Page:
News | Heart Failure | September 12, 2019

Corvia Medical and physIQ Partner in Global Phase 3 Heart Failure Device Clinical Trial

Global Phase device 3 clinical trial of 100-plus sites will leverage continuous multivariate wearable sensor data and artificial intelligence-based analytics

Corvia Medical and physIQ Partner in Global Phase 3 Heart Failure Device Clinical Trial

The REDUCE LAP HF-II study will combine Corvia Medical's InterAtrial Shunt Device (IASD), pictured here, with physIQ's continuous monitoring platform to evaluate the device's efficacy in patients with heart failure. Image courtesy of Corvia Medical.


September 12, 2019 — Corvia Medical has sponsored and is actively enrolling patients in a heart failure (HF) device trial that, in addition to measuring traditional heart failure endpoints, includes collecting and analyzing biosensor data with physIQ’s continuous remote monitoring platform. The clinical trial is designed to evaluate the clinical efficacy of Corvia’s InterAtrial Shunt Device (IASD) in patients with heart failure and is enrolling patients at more than 100 sites worldwide. Of note, the pivotal Phase 3 study design mirrors commentary within a recent U.S. Food and Drug Administration (FDA) Public Workshop and FDA Draft Guidance for Industry related to using biosensor data.

In the randomized controlled double blinded study, enrolled patients are provided with a wearable biosensor and mobile data transfer hub. Each patient wears the biosensor prior to study randomization to establish a personalized pre-intervention baseline and then for up to 12 months after the device implant. Data continuously streams from the biosensor to the cloud for retrospective analysis with physIQ’s proprietary artificial intelligence (AI)-based analytics. With these novel real-world data and personalized analytics, the objective is to assist in demonstrating meaningful change in cardiopulmonary function and support novel clinical endpoints – a focus of FDA’s recent public workshop entitled “Endpoints for Drug Development in Heart Failure.”  At the workshop, leading experts discussed the promise of biosensor data in heart failure trials to assess changes in physical function and quality of life.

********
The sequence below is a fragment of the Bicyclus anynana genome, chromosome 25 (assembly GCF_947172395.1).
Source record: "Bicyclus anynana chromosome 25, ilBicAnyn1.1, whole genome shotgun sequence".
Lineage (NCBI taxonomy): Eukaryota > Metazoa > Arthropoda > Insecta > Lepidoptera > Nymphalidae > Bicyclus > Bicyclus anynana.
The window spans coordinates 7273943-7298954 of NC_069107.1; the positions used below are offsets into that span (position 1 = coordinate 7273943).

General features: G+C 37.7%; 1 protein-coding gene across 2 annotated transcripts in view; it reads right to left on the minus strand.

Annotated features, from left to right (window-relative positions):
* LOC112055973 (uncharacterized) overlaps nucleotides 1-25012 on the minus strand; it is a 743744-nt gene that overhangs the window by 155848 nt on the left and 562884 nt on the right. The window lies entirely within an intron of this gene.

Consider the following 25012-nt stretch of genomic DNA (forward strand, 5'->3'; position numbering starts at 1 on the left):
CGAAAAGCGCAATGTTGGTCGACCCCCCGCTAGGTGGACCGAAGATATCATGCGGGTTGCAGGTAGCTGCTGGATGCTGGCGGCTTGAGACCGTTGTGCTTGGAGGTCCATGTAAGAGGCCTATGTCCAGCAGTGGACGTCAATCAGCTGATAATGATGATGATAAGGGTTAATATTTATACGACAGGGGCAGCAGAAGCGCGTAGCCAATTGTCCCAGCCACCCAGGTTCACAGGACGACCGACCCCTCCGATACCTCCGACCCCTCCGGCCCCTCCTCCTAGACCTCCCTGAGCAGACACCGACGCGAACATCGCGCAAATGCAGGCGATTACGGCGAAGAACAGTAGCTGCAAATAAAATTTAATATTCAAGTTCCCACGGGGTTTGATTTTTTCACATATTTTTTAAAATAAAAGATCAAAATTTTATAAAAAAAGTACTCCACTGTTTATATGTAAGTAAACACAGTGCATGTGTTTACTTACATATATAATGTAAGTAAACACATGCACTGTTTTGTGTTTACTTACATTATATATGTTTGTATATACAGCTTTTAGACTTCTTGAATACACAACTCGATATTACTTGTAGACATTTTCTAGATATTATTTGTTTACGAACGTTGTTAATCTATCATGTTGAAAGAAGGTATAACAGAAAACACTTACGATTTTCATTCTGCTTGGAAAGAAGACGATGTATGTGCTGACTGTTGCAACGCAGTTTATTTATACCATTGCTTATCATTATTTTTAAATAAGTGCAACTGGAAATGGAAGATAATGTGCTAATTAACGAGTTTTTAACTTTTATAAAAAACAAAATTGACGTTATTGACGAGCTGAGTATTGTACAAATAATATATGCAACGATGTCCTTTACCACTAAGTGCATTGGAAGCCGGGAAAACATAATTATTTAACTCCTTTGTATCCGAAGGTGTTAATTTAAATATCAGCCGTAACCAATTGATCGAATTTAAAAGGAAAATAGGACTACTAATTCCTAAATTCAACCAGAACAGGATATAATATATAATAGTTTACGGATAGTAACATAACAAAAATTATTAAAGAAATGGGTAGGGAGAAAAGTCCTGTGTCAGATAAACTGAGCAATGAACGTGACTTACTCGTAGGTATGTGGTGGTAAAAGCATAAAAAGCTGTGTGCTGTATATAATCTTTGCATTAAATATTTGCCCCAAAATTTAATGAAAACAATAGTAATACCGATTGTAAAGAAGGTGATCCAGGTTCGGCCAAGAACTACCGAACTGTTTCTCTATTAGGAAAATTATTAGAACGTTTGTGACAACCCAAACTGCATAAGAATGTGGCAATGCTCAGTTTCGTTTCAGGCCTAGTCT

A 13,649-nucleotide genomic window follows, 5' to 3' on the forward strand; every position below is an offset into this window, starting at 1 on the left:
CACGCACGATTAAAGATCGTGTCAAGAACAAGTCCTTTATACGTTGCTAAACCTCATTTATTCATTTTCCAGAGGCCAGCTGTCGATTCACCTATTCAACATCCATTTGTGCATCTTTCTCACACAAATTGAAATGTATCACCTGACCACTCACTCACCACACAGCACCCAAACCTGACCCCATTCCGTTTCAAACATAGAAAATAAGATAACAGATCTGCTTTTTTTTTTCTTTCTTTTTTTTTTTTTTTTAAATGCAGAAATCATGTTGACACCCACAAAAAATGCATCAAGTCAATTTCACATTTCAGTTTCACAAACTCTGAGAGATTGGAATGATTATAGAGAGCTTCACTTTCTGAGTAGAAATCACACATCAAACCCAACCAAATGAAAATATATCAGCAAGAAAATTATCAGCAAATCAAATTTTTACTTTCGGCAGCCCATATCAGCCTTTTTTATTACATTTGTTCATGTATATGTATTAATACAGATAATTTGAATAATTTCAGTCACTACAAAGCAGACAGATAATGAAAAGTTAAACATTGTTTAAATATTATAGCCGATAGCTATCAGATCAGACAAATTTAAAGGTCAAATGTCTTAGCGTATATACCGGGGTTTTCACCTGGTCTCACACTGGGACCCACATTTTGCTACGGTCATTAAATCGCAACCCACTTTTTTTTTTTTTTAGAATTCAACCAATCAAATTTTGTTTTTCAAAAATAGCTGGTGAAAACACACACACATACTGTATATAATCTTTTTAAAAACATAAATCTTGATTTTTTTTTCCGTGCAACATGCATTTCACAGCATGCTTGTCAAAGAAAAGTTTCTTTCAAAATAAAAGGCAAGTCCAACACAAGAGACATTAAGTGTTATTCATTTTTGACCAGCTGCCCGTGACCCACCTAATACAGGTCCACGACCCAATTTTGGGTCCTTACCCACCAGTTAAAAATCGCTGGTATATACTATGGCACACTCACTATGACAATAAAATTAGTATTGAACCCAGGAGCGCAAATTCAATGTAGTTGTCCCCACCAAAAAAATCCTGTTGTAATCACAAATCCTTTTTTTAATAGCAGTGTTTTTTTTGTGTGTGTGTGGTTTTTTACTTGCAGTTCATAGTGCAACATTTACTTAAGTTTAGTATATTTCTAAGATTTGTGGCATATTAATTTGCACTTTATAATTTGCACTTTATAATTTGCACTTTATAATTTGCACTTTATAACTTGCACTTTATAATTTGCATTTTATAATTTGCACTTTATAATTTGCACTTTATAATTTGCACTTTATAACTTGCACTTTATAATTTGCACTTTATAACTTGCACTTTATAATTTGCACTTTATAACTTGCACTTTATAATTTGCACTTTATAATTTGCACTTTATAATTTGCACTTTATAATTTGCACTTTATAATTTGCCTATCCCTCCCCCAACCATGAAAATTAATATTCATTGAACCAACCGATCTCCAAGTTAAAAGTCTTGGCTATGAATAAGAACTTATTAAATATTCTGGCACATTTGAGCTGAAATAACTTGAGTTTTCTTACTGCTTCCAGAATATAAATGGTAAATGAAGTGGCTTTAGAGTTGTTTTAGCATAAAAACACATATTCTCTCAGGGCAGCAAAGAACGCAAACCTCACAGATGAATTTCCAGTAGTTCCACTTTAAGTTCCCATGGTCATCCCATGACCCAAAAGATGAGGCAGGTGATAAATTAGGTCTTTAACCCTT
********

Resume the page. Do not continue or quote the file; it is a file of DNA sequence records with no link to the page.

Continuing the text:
Of particular note in the REDUCE LAP HF-II study is the fact that the continuous biosensor data and AI analytics will be generated in conjunction with the periodic evaluation of the six-minute walking distance test (6MWDT) and Kansas City Cardiomyopathy Questionnaire (KCCQ) assessments. By integrating these traditional markers of heart failure, novel continuous multivariate biosensor data and hard clinical outcomes, Corvia believes there is opportunity to transform how heart failure clinical trials are designed, implemented and evaluated.

With this approach, it is possible to continuously collect physiological data and utilize AI to assess therapeutic impact and disease progression in a way that can revolutionize how we think about clinical evidence. 

The study is anticipated to complete enrollment in 2020 and, upon conclusion, will generate more than 2 million hours of continuous, annotated, clinical-level physiological data.

The Interatrial Shunt Device is a transcatheter device approved in the European Union to treat heart failure with preserved (HFpEF) or mid-range ejection fraction (HFmrEF). After creating a small opening in the atrial septum, the IASD implant is deployed, forming a passage between the left and right atria that enables the left atrium to decompress at rest and during physical activity, with the aim of lowering left atrial pressure. By facilitating continuous and dynamic decompression of the left atrium, the IASD aims to improve heart failure symptoms and quality of life, decrease heart failure hospitalization rates, and reduce the overall cost burden of managing heart failure patients. 

For more information: www.corviamedical.com, www.physiq.com

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